Why Gottman’s 'Four Horsemen' Ruin Relationships — And How To Deal With Each

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couple dealing with Gottman's four horsemen
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All couples face relationship problems, and marriage counselor Dr. John Gottman's decades of research have earned him worldwide recognition as a leading expert on how couples can deal with their most difficult issues most effectively.

Notably, Gottman found that, on average, 69% of the problems in any relationship are unsolvable. These unsolvable problems issues caused by each partner's personality traits or other issues that can never be eliminated and therefore need to be managed rather than solved.

Looking at the problems that most commonly predict divorce, Dr. Gottman categorized them using the Four Horsemen of the Apocalypse as a metaphor.

Dr. John Gottman's four horsemen are:

  1. Criticism
  2. Contempt
  3. Defensiveness
  4. Stonewalling (i.e., the silent treatment)

While it's understandable that couples who want to solve their problems and move on aren't usually thrilled to find out that the majority of their problems aren't solvable, I find it calming to look at it this way: if you can't fix everything, it also means you don't have to.

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Knowing more about Gottman's four horseman and how to deal with them in your relationship will help you manage these common issues so your relationship can thrive.

Gottman's four horsemen and how to deal with each in relationships:

1. Criticism

It's important for couples to learn the difference between criticism and complaints. Voicing a complaint or offering feedback is a way of addressing specific issues with the intention of improving your relationship, whereas criticizing someone is attacking them for who they are.

How to deal with criticism in a relationship: Instead of making blanket hurtful statements about your partner, pinpoint the specific behavior or issue you currently have a problem with. Additionally, using aggressive "you" statements instead of softer "I statements" can be easily perceived as being critical, even if that wasn't your intention. Reframing your statements to address the specific problem will help you feel heard while also not putting your partner on the defensive.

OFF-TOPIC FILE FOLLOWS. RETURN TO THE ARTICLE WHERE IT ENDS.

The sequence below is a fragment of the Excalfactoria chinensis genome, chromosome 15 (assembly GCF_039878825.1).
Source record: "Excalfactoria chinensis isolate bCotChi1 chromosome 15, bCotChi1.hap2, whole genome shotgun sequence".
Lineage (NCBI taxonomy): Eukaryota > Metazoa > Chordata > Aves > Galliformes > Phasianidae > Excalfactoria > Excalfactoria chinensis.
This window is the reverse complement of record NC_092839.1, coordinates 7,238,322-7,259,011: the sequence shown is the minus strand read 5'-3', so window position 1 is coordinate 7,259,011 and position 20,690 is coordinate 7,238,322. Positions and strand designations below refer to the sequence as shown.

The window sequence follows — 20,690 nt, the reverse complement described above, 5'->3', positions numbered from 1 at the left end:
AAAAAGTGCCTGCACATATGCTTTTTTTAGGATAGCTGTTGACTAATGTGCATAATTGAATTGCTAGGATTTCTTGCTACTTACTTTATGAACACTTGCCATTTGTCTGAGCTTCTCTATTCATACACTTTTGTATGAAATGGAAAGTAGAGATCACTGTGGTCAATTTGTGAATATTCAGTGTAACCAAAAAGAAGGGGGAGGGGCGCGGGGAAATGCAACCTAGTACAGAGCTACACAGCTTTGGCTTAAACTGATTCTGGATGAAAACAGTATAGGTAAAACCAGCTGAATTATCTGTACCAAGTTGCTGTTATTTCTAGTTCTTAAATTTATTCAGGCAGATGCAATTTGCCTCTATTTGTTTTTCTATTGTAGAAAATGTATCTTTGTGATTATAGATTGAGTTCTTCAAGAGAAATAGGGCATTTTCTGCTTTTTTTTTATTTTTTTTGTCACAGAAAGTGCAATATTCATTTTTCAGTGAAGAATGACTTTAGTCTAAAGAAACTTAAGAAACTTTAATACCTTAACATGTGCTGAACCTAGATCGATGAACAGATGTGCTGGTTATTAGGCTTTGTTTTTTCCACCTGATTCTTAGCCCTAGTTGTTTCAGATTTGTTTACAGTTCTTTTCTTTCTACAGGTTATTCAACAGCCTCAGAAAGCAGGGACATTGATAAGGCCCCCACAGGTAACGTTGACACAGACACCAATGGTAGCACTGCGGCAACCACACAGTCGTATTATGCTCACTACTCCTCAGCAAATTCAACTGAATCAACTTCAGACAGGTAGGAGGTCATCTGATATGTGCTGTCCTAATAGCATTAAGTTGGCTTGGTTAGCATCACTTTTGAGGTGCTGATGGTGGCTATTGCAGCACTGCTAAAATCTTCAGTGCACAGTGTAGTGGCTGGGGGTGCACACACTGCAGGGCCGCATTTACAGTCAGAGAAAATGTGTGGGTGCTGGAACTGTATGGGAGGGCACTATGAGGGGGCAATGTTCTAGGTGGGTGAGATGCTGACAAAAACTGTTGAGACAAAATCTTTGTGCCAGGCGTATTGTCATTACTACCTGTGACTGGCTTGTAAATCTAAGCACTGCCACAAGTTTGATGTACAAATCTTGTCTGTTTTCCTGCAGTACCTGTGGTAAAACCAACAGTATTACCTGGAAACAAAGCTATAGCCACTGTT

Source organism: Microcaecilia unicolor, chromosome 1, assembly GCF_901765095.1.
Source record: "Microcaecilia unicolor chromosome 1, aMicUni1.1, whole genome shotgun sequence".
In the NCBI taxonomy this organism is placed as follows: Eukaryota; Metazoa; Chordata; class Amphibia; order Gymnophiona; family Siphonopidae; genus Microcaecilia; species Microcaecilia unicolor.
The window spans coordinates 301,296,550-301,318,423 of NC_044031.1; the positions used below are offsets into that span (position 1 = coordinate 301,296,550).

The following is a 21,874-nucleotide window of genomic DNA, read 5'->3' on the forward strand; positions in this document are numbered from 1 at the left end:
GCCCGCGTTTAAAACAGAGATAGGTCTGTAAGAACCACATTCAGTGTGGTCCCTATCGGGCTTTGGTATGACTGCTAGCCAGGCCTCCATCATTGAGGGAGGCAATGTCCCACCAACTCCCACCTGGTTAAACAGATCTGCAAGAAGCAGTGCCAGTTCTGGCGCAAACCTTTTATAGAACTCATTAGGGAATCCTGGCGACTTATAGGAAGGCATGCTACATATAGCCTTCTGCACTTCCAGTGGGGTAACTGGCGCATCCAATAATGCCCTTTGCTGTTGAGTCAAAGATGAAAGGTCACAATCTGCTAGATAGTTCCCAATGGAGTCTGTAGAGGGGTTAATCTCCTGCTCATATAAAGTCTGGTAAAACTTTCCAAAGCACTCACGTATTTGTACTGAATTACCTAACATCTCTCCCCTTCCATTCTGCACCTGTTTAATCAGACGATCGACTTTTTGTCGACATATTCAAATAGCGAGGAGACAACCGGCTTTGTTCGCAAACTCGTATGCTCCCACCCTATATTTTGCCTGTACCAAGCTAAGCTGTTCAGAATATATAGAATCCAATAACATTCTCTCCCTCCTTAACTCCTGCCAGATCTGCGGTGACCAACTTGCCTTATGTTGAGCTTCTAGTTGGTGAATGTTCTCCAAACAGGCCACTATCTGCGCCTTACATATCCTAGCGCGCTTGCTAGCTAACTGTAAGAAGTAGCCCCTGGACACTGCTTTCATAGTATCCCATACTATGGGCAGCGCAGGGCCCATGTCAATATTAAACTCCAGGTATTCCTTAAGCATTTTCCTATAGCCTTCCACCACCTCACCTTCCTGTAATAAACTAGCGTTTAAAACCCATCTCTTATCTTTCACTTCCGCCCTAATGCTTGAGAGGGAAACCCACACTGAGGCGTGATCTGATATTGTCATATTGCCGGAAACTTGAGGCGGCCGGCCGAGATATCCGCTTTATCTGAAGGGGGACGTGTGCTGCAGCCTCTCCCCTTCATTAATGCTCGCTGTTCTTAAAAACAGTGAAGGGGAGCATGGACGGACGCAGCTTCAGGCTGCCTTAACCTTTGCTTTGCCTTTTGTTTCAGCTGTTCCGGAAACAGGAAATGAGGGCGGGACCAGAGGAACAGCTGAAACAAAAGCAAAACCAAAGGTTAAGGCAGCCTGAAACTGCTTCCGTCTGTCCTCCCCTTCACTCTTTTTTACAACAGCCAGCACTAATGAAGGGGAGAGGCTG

Examples of things to say to minimize criticism: Instead of "You're so inconsiderate. Why did you bring that up?" try saying something like, "When you said that earlier, I felt hurt because I wasn't expecting to have that conversation now. Could we discuss it tonight when we've both had time to give it some thought?"

2. Contempt

Contempt takes criticism even further. When you treat your partner with contempt, you're not just criticizing them, you are attacking from a place of moral superiority in a way that makes your partner feel disrespected, despised and worthless. Contempt happens when you go on the attack in order to defend your own position, and typically results from allowing frustrations and resentments to stew unaddressed for too long,

Gottman's research shows that contempt is the most corrosive of the four horsemen and the single biggest predictor of divorce. Contempt has also been shown to weaken your immune system.

How to deal with contempt in a relationship: In a relationship, you both need to be on equal ground. If you and your partner aren't approaching each other as equals, you'll start to resent one another. To stop holding contempt for your partner, you must learn to accept one another as moral equals and express appreciation for one another on a regular basis.

Examples of things to say to minimize contempt:

  • "I'm thankful to have you in my life."
  • "I really admire your drive and sense of humor."
  • "I admire your level of dedication."

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3. Defensiveness